February 22, 2019
The housing slump continues. Existing home sales have been falling steadily for a year. Why? Is the slide attributable to a drop-off in demand? Or does it reflect some sort of a supply constraint? We think it is primarily the latter.
The National Association of Realtors indicates that there is a 3.9-month supply of homes available for sale, but a 6.0-month supply is required for demand and supply to be in balance. Thus, there is a significant shortage of homes on the market.
It may be more instructive to look at the actual number of homes available for sale rather than the month’s supply. Viewed in those terms we find that the number of homes available for sale has been falling steadily for a decade. Given that real estate agents cannot sell what is not on the market, it is no wonder that home sales are anemic!
Suppose for a moment that thousands of us suddenly decide to sell and the available supply jumps to 6.0 months. Would those additional homes be sold? Probably. At 3.9 months there is a shortage of homes available for sale; at 6.0 months demand and supply are in balance. Presumably those additional homes would get sold quickly.
What would home sales become with a 6.0-month supply? With almost 900 thousand additional homes available, home sales would quickly jump almost 20% to 5,800 thousand. With sales of that magnitude we would not be talking about “weakness” in the housing sector. Thus, the primary culprit underlying the seemingly troublesome slide in home sales is the dramatic drop in the number of homes available for sale.
Why aren’t more homeowner’s selling their homes? Higher mortgage rates could mean that some potential sellers are “rate-locked”. There is little incentive for baby-boomers to downsize, for example, when the monthly payments on a somewhat smaller home are not much less than what they are paying currently.
Furthermore, with available homes in short supply some existing homeowners may have little motivation to sell for fear that they will be unable to find a new home that meets their needs.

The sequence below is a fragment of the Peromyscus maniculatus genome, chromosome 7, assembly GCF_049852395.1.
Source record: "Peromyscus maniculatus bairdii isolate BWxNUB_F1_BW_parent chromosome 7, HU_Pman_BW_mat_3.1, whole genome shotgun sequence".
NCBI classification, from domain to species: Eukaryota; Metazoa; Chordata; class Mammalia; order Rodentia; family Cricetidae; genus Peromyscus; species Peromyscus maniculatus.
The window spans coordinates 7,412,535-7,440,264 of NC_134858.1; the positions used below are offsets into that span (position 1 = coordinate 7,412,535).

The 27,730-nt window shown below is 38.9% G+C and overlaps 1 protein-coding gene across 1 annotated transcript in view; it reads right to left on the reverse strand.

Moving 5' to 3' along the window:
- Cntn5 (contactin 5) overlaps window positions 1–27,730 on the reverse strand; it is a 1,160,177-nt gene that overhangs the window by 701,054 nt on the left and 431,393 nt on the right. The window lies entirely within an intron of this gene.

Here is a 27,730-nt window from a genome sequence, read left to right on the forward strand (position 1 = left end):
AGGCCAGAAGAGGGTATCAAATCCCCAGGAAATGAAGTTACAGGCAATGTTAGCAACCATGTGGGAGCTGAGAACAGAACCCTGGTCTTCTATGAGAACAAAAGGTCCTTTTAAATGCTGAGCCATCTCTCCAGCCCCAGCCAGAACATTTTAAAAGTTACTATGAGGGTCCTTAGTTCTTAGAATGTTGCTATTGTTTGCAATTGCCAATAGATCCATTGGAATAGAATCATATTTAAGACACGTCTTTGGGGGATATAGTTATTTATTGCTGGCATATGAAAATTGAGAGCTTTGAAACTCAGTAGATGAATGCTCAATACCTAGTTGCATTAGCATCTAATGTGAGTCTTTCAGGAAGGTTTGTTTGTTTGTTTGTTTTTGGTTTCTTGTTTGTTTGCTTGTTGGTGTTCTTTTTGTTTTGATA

What about the demand for housing? Has the combo of higher home prices and higher mortgage rates made housing unaffordable? No.
Home prices have been rising steadily. A year ago, prices were rising at a steamy 6.3% pace. But in recent months – perhaps because of the reduced pace of sales — home prices have risen more slowly. In the past year prices have risen 4.3%. In the past six months the rate of increase has slipped to 3.2%.
Mortgage rates reached a low of 3.5% in early 2016. They peaked at 5.0% in November. As the stock market plunged and many economists began to fear a recession later this year or in 2020, mortgage rates retreated by 0.5% to 4.5%.
But there is a third piece of the housing affordability triangle that the economic naysayers have chosen to overlook. Income. In the past year disposable income has risen by an impressive 4.8%. Consumers can afford higher home prices and mortgage rates.
The National Association of Realtors compiles a monthly index of housing affordability which includes all three factors that affect affordability – home prices, mortgage rates, and consumer income. As home prices and mortgage rates climbed in recent years, housing became progressively less affordable. While less affordable than it once was, did it become unaffordable? No. In the days leading up to the 2008-09 recession consumers had just 14% more income than required to purchase a median-priced home. Housing was very expensive at that time. In recent months as home prices have risen more slowly and mortgage rates have declined consumers now have 50% more income than required. Insufficient income is not a constraint for most buyers.
Keep in mind, too, that on average home sits on the market today for just 49 days. Indeed, 38% of the homes listed in January sold within a month. A few years ago, it took 3-4 months to sell a home. That suggests that even with the earlier run up in home prices and higher mortgage rates the demand for homes remains robust.
The recent slower rate of increase in home prices and lower mortgage rates should help, but don’t expect a dramatic pickup in either sales or starts. Large numbers of homeowners are not suddenly going to put their homes on the market. And builders will be unable to find a treasure chest of currently unemployed construction workers to hire. So, while home sales and housing starts will rise, look for moderate gains in both.